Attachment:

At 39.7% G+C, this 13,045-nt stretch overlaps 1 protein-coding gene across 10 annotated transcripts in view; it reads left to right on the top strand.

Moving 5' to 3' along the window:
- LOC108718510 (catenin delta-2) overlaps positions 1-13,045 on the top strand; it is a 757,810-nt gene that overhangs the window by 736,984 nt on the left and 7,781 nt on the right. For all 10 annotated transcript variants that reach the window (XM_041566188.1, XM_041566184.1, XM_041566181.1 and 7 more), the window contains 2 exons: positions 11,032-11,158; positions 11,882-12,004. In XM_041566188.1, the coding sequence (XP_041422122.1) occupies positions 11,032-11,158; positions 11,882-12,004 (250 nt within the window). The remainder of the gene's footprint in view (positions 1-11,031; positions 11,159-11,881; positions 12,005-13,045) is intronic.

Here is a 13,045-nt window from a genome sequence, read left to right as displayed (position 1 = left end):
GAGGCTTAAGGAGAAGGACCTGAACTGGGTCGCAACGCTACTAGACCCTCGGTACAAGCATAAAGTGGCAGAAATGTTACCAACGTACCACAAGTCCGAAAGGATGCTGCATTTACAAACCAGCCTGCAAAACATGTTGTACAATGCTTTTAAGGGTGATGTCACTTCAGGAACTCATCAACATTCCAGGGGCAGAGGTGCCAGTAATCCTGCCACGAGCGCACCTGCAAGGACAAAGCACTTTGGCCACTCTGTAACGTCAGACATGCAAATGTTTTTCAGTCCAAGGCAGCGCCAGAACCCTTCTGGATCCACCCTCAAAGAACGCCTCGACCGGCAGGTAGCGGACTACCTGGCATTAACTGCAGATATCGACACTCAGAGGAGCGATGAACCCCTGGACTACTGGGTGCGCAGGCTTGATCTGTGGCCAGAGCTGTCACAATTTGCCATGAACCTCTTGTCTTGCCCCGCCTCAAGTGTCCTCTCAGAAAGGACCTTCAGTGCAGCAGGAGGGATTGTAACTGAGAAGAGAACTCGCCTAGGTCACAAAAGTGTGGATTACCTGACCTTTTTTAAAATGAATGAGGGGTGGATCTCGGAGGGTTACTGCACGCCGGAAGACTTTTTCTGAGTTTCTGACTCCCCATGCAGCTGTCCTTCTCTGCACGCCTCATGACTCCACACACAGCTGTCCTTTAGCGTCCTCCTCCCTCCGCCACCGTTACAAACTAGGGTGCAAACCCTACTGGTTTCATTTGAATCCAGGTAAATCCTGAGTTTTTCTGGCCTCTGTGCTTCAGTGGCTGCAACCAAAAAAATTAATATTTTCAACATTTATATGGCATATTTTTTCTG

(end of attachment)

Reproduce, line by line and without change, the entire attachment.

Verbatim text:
At 39.7% G+C, this 13,045-nt stretch overlaps 1 protein-coding gene across 10 annotated transcripts in view; it reads left to right on the top strand.

Moving 5' to 3' along the window:
- LOC108718510 (catenin delta-2) overlaps positions 1-13,045 on the top strand; it is a 757,810-nt gene that overhangs the window by 736,984 nt on the left and 7,781 nt on the right. For all 10 annotated transcript variants that reach the window (XM_041566188.1, XM_041566184.1, XM_041566181.1 and 7 more), the window contains 2 exons: positions 11,032-11,158; positions 11,882-12,004. In XM_041566188.1, the coding sequence (XP_041422122.1) occupies positions 11,032-11,158; positions 11,882-12,004 (250 nt within the window). The remainder of the gene's footprint in view (positions 1-11,031; positions 11,159-11,881; positions 12,005-13,045) is intronic.

Here is a 13,045-nt window from a genome sequence, read left to right as displayed (position 1 = left end):
GAGGCTTAAGGAGAAGGACCTGAACTGGGTCGCAACGCTACTAGACCCTCGGTACAAGCATAAAGTGGCAGAAATGTTACCAACGTACCACAAGTCCGAAAGGATGCTGCATTTACAAACCAGCCTGCAAAACATGTTGTACAATGCTTTTAAGGGTGATGTCACTTCAGGAACTCATCAACATTCCAGGGGCAGAGGTGCCAGTAATCCTGCCACGAGCGCACCTGCAAGGACAAAGCACTTTGGCCACTCTGTAACGTCAGACATGCAAATGTTTTTCAGTCCAAGGCAGCGCCAGAACCCTTCTGGATCCACCCTCAAAGAACGCCTCGACCGGCAGGTAGCGGACTACCTGGCATTAACTGCAGATATCGACACTCAGAGGAGCGATGAACCCCTGGACTACTGGGTGCGCAGGCTTGATCTGTGGCCAGAGCTGTCACAATTTGCCATGAACCTCTTGTCTTGCCCCGCCTCAAGTGTCCTCTCAGAAAGGACCTTCAGTGCAGCAGGAGGGATTGTAACTGAGAAGAGAACTCGCCTAGGTCACAAAAGTGTGGATTACCTGACCTTTTTTAAAATGAATGAGGGGTGGATCTCGGAGGGTTACTGCACGCCGGAAGACTTTTTCTGAGTTTCTGACTCCCCATGCAGCTGTCCTTCTCTGCACGCCTCATGACTCCACACACAGCTGTCCTTTAGCGTCCTCCTCCCTCCGCCACCGTTACAAACTAGGGTGCAAACCCTACTGGTTTCATTTGAATCCAGGTAAATCCTGAGTTTTTCTGGCCTCTGTGCTTCAGTGGCTGCAACCAAAAAAATTAATATTTTCAACATTTATATGGCATATTTTTTCTG